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OpenBenchmarking.org

Lemote's Playing With Loongson Radeon UVD

Hardware

Published on 05 September 2013 01:54 PM EDT
Written by Michael Larabel in Hardware
9 Comments

Many Phoronix readers seem to be infatuated by the MIPS-based Loongson systems, while the hardware is hard to find -- and even if you manage to find it in western markets, it's very expensive. For those fond of the Loongson processors and happen to have a Radeon chipset, Lemote is playing around with Radeon UVD video acceleration.

Lemote is the Chinese company responsible for the Loongson processors and the Netbook "Yeeloong" and Desktop "Lynloong" computers bearing these MIPS processors and featuring 100% free software from the BIOS upwards.

With some of these Lemote Loongson systems having Radeon graphics and running Linux, Lemote has been exploring using Radeon UVD video acceleration on their MIPS hardware. Radeon UVD support was merged into the Linux 3.10 kernel to provide hardware-based video acceleration for popular codecs in conjunction with an updated Mesa/Gallium3D user-space. The open-source UVD support has been one of the biggest open-source AMD advancements this calendar year. Most of the Radeon testing is obviously done on x86/x86_64 and it turns out there's some MIPS issues to work through.

Several Phoronix readers so far have pointed out that on the dri-devel mailing list, a Lemote engineer is attempting to work out these issues. Having UVD on the lower-performance systems has the potential to be a big performance and power-savings win for video playback, especially without having to deal with any binary video blobs.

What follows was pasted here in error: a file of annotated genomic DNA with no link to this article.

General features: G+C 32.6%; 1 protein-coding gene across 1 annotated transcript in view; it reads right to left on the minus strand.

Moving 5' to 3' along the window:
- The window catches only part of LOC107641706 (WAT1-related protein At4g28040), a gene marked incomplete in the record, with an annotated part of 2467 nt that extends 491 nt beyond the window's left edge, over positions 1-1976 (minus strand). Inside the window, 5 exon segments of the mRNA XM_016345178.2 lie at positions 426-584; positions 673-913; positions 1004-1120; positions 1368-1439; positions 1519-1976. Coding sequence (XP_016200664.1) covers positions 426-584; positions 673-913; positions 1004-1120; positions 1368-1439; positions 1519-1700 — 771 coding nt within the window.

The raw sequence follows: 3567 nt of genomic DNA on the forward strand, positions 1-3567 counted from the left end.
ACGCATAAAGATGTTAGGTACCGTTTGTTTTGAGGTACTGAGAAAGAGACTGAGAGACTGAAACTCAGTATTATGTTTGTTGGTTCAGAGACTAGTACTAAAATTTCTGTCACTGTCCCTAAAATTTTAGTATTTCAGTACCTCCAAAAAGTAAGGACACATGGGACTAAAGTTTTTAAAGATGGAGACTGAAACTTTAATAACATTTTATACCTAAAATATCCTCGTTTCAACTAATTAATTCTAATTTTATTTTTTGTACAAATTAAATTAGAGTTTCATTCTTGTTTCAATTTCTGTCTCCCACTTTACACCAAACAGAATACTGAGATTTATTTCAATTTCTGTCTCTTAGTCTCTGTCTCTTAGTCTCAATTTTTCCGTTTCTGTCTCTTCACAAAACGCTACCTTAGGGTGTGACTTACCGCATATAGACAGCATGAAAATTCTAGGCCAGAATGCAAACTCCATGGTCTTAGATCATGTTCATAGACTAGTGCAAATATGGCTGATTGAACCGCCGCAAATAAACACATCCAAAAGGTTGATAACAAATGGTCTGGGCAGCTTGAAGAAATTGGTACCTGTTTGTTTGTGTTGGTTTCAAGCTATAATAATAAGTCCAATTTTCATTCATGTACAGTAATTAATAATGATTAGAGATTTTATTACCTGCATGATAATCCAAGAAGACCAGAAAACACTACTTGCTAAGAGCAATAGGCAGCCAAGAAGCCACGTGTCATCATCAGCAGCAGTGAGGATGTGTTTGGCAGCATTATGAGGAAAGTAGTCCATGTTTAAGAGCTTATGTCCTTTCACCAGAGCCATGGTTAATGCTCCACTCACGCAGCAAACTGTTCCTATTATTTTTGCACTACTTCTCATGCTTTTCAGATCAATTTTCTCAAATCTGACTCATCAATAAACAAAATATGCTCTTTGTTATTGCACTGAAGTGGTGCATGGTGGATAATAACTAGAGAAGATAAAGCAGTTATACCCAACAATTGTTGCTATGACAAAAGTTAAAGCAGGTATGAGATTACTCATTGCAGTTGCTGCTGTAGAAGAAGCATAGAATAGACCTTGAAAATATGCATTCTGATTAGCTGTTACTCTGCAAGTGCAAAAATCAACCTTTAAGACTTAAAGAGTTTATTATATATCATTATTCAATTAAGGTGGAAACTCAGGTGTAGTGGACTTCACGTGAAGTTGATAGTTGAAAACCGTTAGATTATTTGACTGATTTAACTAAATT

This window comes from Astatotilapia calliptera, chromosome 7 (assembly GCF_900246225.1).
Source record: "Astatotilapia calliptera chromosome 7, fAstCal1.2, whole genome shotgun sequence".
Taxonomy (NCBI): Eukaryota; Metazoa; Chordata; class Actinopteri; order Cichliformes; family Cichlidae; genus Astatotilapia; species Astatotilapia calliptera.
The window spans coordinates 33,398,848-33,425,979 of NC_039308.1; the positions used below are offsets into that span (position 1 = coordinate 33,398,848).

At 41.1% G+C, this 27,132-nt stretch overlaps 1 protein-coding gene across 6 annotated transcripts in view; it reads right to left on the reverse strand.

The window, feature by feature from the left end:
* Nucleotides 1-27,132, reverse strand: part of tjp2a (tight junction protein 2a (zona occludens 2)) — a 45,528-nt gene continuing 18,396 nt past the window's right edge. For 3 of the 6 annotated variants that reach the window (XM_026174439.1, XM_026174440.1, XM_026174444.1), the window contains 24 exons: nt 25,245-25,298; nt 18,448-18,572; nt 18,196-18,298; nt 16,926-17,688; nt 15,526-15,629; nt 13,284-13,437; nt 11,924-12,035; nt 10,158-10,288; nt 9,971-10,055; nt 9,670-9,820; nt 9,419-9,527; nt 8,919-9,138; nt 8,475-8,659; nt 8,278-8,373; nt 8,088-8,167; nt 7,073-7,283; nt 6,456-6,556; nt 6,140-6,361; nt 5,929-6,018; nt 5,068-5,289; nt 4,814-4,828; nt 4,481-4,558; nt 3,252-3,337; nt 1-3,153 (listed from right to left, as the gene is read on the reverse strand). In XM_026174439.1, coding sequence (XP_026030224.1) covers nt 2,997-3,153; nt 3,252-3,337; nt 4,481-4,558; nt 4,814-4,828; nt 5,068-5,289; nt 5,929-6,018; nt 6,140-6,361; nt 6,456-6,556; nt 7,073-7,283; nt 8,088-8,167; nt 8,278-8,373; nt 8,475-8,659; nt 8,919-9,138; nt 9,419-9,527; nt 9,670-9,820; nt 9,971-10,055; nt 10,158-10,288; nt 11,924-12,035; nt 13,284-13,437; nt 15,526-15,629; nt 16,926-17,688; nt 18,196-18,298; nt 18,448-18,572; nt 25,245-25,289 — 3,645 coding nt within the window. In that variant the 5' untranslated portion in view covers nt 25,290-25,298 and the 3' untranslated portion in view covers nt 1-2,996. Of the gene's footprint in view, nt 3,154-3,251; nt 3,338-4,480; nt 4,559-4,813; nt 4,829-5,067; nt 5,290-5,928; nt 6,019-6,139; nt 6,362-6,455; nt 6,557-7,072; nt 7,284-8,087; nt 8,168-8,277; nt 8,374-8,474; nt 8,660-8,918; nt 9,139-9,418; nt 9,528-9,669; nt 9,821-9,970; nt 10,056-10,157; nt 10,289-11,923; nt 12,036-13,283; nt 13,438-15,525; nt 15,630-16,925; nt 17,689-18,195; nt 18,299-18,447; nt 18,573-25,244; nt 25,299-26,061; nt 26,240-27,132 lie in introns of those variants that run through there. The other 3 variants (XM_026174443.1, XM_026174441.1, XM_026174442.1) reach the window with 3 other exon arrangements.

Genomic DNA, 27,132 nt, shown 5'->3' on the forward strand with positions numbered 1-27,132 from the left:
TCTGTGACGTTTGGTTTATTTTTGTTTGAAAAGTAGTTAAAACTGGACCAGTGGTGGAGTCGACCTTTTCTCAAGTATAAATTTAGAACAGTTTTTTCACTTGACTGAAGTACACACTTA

Fortunately if you're wanting to use Radeon video support on AMD/Intel CPUs and are using the latest kernel and Mesa, you should be in fairly good shape and get decent results -- especially if using Linux 3.11+ where there is dynamic power management support.

About The Author
Michael Larabel is the principal author of Phoronix.com and founded the web-site in 2004 with a focus on enriching the Linux hardware experience and being the largest web-site devoted to Linux hardware reviews, particularly for products relevant to Linux gamers and enthusiasts but also commonly reviewing servers/workstations and embedded Linux devices. Michael has written more than 10,000 articles covering the state of Linux hardware support, Linux performance, graphics hardware drivers, and other topics. Michael is also the lead developer of the Phoronix Test Suite, Phoromatic, and OpenBenchmarking.org automated testing software. He can be followed via and or contacted via .
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